Macromanagement in StarCraft II, known more commonly as macro, is the flip side to micromanagement. Macro refers to everything involved with building a base, spending resources, creating units, and managing Supply. Most macro occurs off screen with players using hotkeys and very quick screen movement to take care of things at their base, so you likely won’t see much on your screen during a tournament stream. However, knowing what’s going on behind the scenes of pro play can give you an extra element to appreciate.
As a player creates Supply Depots, Overlords, or Pylons, they get an allotment of Supply to produce units. Supply is a vulnerability that an opponent can exploit directly by attacking Supply-giving structures, or indirectly by tying up the opponent’s resources, armies, or attention. If a player produces too many units without creating enough Supply-giving structures to support them, unit production will cease until the player builds more of the necessary structures. This is called a Supply block.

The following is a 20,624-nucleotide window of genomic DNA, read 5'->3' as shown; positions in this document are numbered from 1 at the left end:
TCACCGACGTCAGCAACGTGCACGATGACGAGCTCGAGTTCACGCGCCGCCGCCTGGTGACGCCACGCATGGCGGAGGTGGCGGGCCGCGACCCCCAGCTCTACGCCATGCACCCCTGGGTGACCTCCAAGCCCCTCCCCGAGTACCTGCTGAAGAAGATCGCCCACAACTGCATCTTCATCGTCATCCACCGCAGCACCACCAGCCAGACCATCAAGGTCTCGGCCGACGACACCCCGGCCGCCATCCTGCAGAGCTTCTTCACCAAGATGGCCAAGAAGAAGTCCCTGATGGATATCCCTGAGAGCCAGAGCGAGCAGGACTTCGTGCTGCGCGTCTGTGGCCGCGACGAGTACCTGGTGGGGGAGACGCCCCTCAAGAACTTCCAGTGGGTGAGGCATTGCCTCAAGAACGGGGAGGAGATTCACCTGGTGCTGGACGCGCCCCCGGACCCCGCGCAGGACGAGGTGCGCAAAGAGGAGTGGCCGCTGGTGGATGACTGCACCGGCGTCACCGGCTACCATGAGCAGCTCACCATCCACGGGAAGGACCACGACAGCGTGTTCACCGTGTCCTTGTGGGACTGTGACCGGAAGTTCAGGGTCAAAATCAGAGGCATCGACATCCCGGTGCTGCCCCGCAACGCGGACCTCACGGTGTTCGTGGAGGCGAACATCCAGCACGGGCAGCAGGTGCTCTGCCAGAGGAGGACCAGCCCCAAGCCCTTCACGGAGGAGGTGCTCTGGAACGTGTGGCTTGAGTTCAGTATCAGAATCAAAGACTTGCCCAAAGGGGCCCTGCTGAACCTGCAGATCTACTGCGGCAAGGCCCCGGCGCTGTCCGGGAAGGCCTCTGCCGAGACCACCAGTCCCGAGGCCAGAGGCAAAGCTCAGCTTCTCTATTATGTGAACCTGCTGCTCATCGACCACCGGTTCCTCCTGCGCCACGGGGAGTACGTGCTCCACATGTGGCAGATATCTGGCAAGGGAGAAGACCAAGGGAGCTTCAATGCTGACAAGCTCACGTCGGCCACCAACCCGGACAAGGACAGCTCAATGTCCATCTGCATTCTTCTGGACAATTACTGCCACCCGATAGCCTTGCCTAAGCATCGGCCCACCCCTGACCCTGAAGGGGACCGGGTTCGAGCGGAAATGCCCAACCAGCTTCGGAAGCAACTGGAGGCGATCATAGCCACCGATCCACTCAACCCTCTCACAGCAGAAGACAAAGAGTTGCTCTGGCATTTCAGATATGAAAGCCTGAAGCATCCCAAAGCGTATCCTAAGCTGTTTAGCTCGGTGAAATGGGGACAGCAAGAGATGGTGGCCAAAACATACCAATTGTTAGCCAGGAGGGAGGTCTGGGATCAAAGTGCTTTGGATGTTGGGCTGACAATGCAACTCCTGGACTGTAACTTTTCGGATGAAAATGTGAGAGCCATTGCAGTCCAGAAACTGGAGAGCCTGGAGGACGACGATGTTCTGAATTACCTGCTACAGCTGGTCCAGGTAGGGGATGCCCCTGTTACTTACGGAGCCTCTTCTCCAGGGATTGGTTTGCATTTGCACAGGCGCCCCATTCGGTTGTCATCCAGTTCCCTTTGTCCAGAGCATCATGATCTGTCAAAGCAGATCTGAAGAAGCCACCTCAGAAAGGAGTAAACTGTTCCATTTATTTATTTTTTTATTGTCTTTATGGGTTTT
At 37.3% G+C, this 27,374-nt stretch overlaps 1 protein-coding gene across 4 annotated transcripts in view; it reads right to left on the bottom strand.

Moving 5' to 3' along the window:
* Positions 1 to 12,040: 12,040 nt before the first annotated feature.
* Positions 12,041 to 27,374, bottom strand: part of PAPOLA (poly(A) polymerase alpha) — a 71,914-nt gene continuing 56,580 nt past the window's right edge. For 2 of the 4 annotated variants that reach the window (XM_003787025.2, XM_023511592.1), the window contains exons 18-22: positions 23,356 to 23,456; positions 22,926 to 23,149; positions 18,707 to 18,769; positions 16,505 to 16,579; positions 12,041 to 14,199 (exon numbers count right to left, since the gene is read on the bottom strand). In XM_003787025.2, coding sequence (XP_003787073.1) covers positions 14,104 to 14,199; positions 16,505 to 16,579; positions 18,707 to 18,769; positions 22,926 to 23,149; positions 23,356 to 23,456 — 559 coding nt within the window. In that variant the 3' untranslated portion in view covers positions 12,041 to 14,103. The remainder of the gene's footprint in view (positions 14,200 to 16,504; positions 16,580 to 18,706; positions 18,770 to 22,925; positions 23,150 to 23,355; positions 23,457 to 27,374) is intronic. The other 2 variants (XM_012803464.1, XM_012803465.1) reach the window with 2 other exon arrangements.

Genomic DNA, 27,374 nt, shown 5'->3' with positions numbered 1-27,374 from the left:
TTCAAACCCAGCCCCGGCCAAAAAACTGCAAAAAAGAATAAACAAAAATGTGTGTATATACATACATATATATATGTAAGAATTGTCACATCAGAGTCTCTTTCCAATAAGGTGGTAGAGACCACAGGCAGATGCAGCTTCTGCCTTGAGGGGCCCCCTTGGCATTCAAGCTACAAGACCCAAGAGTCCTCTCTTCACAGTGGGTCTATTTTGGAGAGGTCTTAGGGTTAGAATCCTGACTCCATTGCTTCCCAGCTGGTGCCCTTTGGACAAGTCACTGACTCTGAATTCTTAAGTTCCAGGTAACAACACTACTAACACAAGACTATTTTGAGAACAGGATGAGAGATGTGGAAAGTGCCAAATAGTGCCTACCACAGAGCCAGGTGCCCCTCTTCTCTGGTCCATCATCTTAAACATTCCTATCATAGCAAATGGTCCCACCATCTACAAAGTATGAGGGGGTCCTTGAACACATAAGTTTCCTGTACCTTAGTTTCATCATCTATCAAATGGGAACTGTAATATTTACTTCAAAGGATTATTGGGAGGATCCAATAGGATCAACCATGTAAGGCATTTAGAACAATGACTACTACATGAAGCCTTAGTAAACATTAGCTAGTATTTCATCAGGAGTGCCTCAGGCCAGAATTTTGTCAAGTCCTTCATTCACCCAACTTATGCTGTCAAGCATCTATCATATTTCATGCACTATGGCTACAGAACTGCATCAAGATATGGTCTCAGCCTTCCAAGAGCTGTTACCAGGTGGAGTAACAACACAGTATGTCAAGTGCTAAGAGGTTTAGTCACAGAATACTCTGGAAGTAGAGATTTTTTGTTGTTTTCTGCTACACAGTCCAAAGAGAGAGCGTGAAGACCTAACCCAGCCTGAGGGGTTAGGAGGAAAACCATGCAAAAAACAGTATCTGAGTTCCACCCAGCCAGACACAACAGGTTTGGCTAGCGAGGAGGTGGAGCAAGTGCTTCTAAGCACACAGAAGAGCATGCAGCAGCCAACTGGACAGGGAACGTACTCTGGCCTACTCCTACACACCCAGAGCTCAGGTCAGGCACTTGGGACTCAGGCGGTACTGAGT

Becoming Supply blocked can be a huge detriment to a player’s ability to build and enhance their forces. It can also cause a player to miss specific timings or lose a very important window to press an advantage. This is most commonly an issue early in the game when the player needs to increase their max Supply as the same rate as their current Supply count, but it’s a constant threat throughout the game as army units become more valuable. If the opponent comes across a large group of a Zerg player’s Overlords and destroys them all, the Zerg player won’t be able to replenish their army until they create more Overlords. That gives their opponent a large timing window to do a lot of damage with less resistance.